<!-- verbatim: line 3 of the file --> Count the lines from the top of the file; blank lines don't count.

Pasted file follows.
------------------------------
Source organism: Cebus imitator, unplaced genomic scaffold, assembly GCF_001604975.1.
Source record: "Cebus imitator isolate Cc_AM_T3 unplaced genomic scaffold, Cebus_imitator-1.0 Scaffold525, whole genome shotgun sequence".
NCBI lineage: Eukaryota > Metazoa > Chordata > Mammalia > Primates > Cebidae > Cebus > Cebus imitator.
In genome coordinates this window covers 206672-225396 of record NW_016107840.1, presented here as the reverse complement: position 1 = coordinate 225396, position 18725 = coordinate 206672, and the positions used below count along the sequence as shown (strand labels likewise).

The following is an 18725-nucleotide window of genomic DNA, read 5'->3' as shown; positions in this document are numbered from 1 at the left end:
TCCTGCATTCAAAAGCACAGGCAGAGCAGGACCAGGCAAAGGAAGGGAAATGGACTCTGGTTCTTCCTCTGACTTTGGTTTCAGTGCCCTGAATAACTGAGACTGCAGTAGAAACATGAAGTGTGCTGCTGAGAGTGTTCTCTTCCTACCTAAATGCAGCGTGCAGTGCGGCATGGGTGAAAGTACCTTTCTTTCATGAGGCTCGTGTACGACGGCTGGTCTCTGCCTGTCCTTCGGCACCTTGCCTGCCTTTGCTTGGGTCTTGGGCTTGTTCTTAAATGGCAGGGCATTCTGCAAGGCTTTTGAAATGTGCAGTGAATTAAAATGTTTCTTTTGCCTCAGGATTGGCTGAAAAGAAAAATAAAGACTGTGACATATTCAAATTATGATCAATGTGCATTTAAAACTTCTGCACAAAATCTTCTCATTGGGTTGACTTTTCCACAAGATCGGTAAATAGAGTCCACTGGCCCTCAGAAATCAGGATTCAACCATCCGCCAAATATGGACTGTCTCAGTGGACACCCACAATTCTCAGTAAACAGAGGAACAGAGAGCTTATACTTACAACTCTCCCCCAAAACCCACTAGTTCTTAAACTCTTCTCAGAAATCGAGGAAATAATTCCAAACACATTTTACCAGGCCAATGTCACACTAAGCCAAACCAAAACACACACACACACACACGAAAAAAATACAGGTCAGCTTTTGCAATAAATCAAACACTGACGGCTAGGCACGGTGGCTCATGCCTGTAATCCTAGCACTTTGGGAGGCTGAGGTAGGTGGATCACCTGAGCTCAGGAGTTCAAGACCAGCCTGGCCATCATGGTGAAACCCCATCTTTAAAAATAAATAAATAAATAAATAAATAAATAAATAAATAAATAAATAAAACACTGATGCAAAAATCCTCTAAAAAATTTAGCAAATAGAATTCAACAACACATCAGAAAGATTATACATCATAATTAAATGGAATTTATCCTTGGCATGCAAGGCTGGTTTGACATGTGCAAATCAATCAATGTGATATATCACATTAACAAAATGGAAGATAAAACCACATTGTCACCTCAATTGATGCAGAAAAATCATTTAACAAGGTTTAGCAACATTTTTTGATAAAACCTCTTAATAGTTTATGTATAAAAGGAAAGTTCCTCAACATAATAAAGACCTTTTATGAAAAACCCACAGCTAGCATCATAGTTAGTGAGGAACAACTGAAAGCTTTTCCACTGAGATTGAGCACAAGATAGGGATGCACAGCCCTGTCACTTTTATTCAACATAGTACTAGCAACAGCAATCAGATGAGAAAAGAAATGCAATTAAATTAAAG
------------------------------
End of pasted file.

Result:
NCBI lineage: Eukaryota > Metazoa > Chordata > Mammalia > Primates > Cebidae > Cebus > Cebus imitator.